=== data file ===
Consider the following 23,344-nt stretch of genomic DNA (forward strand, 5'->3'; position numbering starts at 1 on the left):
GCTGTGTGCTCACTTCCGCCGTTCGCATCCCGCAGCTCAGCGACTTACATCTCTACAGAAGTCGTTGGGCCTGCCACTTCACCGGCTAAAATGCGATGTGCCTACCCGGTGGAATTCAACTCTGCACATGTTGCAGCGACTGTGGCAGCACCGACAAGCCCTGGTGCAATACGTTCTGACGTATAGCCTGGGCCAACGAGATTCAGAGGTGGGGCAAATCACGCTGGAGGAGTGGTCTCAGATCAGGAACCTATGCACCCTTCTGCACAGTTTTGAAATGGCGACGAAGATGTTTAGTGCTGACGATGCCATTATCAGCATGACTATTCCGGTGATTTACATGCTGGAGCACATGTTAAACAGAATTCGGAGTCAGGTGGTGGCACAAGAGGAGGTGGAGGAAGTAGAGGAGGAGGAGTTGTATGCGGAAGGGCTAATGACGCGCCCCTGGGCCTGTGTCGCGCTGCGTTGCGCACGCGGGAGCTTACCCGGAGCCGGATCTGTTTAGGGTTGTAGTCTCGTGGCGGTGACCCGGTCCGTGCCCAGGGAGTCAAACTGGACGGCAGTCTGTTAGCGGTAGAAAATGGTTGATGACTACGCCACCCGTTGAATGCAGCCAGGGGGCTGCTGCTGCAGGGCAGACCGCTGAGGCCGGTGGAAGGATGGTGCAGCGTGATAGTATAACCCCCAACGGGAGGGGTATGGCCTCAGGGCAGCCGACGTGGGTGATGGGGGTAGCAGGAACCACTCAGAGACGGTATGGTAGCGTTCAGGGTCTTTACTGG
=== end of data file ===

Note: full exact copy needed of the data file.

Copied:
Consider the following 23,344-nt stretch of genomic DNA (forward strand, 5'->3'; position numbering starts at 1 on the left):
GCTGTGTGCTCACTTCCGCCGTTCGCATCCCGCAGCTCAGCGACTTACATCTCTACAGAAGTCGTTGGGCCTGCCACTTCACCGGCTAAAATGCGATGTGCCTACCCGGTGGAATTCAACTCTGCACATGTTGCAGCGACTGTGGCAGCACCGACAAGCCCTGGTGCAATACGTTCTGACGTATAGCCTGGGCCAACGAGATTCAGAGGTGGGGCAAATCACGCTGGAGGAGTGGTCTCAGATCAGGAACCTATGCACCCTTCTGCACAGTTTTGAAATGGCGACGAAGATGTTTAGTGCTGACGATGCCATTATCAGCATGACTATTCCGGTGATTTACATGCTGGAGCACATGTTAAACAGAATTCGGAGTCAGGTGGTGGCACAAGAGGAGGTGGAGGAAGTAGAGGAGGAGGAGTTGTATGCGGAAGGGCTAATGACGCGCCCCTGGGCCTGTGTCGCGCTGCGTTGCGCACGCGGGAGCTTACCCGGAGCCGGATCTGTTTAGGGTTGTAGTCTCGTGGCGGTGACCCGGTCCGTGCCCAGGGAGTCAAACTGGACGGCAGTCTGTTAGCGGTAGAAAATGGTTGATGACTACGCCACCCGTTGAATGCAGCCAGGGGGCTGCTGCTGCAGGGCAGACCGCTGAGGCCGGTGGAAGGATGGTGCAGCGTGATAGTATAACCCCCAACGGGAGGGGTATGGCCTCAGGGCAGCCGACGTGGGTGATGGGGGTAGCAGGAACCACTCAGAGACGGTATGGTAGCGTTCAGGGTCTTTACTGG